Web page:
Court Strikes Down Exigency Claim, Warrantless Blood Test
The Texas Court of Criminal Appeals recently upheld a trial court’s decision to bar a blood sample from being used in a high-profile driving while intoxicated case. In The State of Texas v. Joel Garcia, the defendant has been charged with three counts of intoxication manslaughter for allegedly being under the influence of alcohol and cocaine during a fatal traffic accident. The trial court judge approved the defendant’s request to suppress the test results from a blood sample that police obtained without a warrant. The Texas Eighth District Court of Appeals overturned that ruling, stating that exigent circumstances permitted police to forgo the warrant. The Court of Criminal Appeals, the state’s highest criminal appeals court, reinstated the trial court’s ruling.
The Fourth Amendment to the U.S. Constitution requires law enforcement to present a suspect with a warrant before conducting a search, which includes the drawing of blood to test for intoxication. Courts may allow prosecutors to present evidence that was obtained without a search warrant if there was an immediate danger of losing the evidence if law enforcement had waited for the warrant to be issued. In The State of Texas v. Joel Garcia, prosecutors claimed three exigent circumstances that necessitated drawing the blood immediately:
- The chaotic nature of the accident scene delayed the investigation and may have allowed intoxication levels in the defendant's blood to naturally dissipate;
- The presence of cocaine in the defendant's system could have dissipated at an unpredictable rate; and
- The hospital was planning on administering an IV on the defendant, which may have diluted the blood sample.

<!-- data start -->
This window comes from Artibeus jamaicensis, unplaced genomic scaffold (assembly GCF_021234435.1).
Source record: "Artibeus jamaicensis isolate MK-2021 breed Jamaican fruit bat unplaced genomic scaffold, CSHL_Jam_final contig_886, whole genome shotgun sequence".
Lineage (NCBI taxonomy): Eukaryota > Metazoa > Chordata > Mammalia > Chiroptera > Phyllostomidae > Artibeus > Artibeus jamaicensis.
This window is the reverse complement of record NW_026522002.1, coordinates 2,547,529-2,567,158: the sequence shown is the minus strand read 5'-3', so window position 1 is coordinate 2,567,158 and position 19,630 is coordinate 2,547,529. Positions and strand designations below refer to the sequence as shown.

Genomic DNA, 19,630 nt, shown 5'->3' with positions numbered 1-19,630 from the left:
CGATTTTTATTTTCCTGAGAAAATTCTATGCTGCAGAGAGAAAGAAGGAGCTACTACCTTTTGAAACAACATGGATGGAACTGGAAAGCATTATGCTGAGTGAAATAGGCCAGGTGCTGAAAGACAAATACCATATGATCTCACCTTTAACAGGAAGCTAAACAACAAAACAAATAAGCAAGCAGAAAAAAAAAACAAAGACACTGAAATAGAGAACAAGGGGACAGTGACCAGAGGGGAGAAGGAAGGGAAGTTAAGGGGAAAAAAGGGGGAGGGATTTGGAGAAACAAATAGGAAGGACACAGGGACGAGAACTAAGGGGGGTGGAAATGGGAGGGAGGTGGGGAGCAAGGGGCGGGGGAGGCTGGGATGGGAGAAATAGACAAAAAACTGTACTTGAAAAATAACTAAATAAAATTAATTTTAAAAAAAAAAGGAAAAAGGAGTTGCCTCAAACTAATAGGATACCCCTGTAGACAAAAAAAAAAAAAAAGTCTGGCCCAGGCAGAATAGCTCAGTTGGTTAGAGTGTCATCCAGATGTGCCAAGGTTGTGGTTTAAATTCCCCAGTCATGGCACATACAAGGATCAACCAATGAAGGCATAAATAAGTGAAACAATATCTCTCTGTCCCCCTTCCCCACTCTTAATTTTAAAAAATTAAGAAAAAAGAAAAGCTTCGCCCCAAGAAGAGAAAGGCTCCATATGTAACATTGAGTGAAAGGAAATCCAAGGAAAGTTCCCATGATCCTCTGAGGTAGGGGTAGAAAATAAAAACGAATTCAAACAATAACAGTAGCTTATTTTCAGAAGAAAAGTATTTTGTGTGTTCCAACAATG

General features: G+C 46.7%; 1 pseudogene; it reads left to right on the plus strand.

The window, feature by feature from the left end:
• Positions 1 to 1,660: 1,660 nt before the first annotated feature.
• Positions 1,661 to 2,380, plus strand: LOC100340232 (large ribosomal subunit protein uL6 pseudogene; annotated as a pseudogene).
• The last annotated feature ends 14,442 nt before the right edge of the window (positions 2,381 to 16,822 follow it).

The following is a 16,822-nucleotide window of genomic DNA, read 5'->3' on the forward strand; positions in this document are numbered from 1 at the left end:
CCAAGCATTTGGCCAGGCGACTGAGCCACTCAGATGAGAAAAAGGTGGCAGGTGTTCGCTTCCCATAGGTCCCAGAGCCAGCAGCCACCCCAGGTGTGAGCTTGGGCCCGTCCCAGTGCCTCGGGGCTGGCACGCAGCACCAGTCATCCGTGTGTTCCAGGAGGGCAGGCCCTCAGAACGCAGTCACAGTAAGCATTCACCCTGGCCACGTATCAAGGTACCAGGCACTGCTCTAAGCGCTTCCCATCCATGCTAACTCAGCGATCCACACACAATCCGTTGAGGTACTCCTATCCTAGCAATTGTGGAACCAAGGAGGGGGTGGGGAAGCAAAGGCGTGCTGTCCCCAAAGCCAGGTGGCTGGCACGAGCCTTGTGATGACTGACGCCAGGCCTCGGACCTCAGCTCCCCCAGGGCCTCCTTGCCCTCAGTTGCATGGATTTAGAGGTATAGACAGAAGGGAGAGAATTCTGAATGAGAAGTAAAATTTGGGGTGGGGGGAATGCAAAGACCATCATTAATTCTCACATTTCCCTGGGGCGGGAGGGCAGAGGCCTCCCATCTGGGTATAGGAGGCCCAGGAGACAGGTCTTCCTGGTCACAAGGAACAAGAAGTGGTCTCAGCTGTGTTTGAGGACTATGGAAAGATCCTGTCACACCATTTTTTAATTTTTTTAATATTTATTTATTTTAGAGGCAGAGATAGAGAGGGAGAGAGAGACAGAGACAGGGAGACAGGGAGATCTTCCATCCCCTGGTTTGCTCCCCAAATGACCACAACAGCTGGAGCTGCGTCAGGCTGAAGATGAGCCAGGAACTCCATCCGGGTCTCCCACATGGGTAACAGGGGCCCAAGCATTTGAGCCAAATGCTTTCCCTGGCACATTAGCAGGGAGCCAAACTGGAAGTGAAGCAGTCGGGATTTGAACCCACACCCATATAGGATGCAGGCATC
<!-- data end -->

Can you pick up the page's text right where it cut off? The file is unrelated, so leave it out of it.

In rejecting the exigency claims, the Court of Criminal Appeals stated that proof of exigency must come from historical facts and what police could reasonably infer. The court soundly rejected the first two claims. Not enough time had passed for the police to believe that the defendant's blood alcohol concentration would substantially drop if they waited for a warrant to be approved. Police did not cite a suspicion of cocaine use leading up to drawing the blood sample. As for the third claim, the court stated that police had no reason to believe that medical treatment was imminent because:
- The defendant refused the IV, which one of the officers testified to having seen;
- Another officer was five-to-six feet away from the defendant when a doctor told the staff to hold off on the IV because of the defendant's noncompliance; and
- Twenty minutes had passed without any sign of imminent medical treatment when the officers told a phlebotomist to draw a blood sample.
Contact a San Antonio DWI Defense Lawyer
Prosecutors bear the burden of explaining why police were justified in taking your blood sample without a warrant. A San Antonio DWI defense attorney at the Law Offices of Sam H. Lock can contest claims that exigency forced police to ignore your constitutional rights. To schedule a free consultation, call 888-726-5625.